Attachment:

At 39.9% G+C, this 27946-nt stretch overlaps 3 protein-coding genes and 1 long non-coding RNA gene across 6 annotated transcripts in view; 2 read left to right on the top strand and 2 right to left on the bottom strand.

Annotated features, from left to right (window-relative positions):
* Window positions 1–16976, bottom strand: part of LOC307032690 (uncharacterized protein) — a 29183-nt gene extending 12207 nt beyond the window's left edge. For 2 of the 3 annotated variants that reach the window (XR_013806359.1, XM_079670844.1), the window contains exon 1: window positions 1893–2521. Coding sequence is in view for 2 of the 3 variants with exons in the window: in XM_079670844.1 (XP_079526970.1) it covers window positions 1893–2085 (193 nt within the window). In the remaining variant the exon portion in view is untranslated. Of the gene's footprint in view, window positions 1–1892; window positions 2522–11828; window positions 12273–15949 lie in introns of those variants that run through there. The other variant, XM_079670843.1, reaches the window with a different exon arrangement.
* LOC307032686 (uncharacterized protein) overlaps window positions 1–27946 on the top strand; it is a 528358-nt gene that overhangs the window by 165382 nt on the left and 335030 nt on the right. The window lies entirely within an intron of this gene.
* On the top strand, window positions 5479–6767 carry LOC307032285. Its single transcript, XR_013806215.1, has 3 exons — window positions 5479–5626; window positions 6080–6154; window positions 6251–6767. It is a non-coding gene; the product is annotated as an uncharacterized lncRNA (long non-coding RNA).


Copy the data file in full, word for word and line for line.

At 39.9% G+C, this 27946-nt stretch overlaps 3 protein-coding genes and 1 long non-coding RNA gene across 6 annotated transcripts in view; 2 read left to right on the top strand and 2 right to left on the bottom strand.

Annotated features, from left to right (window-relative positions):
* Window positions 1–16976, bottom strand: part of LOC307032690 (uncharacterized protein) — a 29183-nt gene extending 12207 nt beyond the window's left edge. For 2 of the 3 annotated variants that reach the window (XR_013806359.1, XM_079670844.1), the window contains exon 1: window positions 1893–2521. Coding sequence is in view for 2 of the 3 variants with exons in the window: in XM_079670844.1 (XP_079526970.1) it covers window positions 1893–2085 (193 nt within the window). In the remaining variant the exon portion in view is untranslated. Of the gene's footprint in view, window positions 1–1892; window positions 2522–11828; window positions 12273–15949 lie in introns of those variants that run through there. The other variant, XM_079670843.1, reaches the window with a different exon arrangement.
* LOC307032686 (uncharacterized protein) overlaps window positions 1–27946 on the top strand; it is a 528358-nt gene that overhangs the window by 165382 nt on the left and 335030 nt on the right. The window lies entirely within an intron of this gene.
* On the top strand, window positions 5479–6767 carry LOC307032285. Its single transcript, XR_013806215.1, has 3 exons — window positions 5479–5626; window positions 6080–6154; window positions 6251–6767. It is a non-coding gene; the product is annotated as an uncharacterized lncRNA (long non-coding RNA).